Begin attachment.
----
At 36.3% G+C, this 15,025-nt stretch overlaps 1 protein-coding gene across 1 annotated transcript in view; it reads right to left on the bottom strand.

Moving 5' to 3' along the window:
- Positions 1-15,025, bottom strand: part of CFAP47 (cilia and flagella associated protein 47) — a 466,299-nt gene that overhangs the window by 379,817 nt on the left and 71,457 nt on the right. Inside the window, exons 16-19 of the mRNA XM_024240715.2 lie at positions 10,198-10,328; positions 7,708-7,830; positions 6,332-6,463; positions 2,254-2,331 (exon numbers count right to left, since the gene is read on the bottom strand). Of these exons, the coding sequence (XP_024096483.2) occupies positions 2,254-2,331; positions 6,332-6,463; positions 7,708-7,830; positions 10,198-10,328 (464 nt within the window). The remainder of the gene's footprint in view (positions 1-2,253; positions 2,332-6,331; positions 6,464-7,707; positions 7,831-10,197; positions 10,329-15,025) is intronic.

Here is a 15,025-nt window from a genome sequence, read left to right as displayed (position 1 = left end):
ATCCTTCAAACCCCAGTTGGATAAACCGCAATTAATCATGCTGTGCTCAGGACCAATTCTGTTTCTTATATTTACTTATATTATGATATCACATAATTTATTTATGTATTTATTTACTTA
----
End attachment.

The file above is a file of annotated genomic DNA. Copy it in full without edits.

At 36.3% G+C, this 15,025-nt stretch overlaps 1 protein-coding gene across 1 annotated transcript in view; it reads right to left on the bottom strand.

Moving 5' to 3' along the window:
- Positions 1-15,025, bottom strand: part of CFAP47 (cilia and flagella associated protein 47) — a 466,299-nt gene that overhangs the window by 379,817 nt on the left and 71,457 nt on the right. Inside the window, exons 16-19 of the mRNA XM_024240715.2 lie at positions 10,198-10,328; positions 7,708-7,830; positions 6,332-6,463; positions 2,254-2,331 (exon numbers count right to left, since the gene is read on the bottom strand). Of these exons, the coding sequence (XP_024096483.2) occupies positions 2,254-2,331; positions 6,332-6,463; positions 7,708-7,830; positions 10,198-10,328 (464 nt within the window). The remainder of the gene's footprint in view (positions 1-2,253; positions 2,332-6,331; positions 6,464-7,707; positions 7,831-10,197; positions 10,329-15,025) is intronic.

Here is a 15,025-nt window from a genome sequence, read left to right as displayed (position 1 = left end):
ATCCTTCAAACCCCAGTTGGATAAACCGCAATTAATCATGCTGTGCTCAGGACCAATTCTGTTTCTTATATTTACTTATATTATGATATCACATAATTTATTTATGTATTTATTTACTTA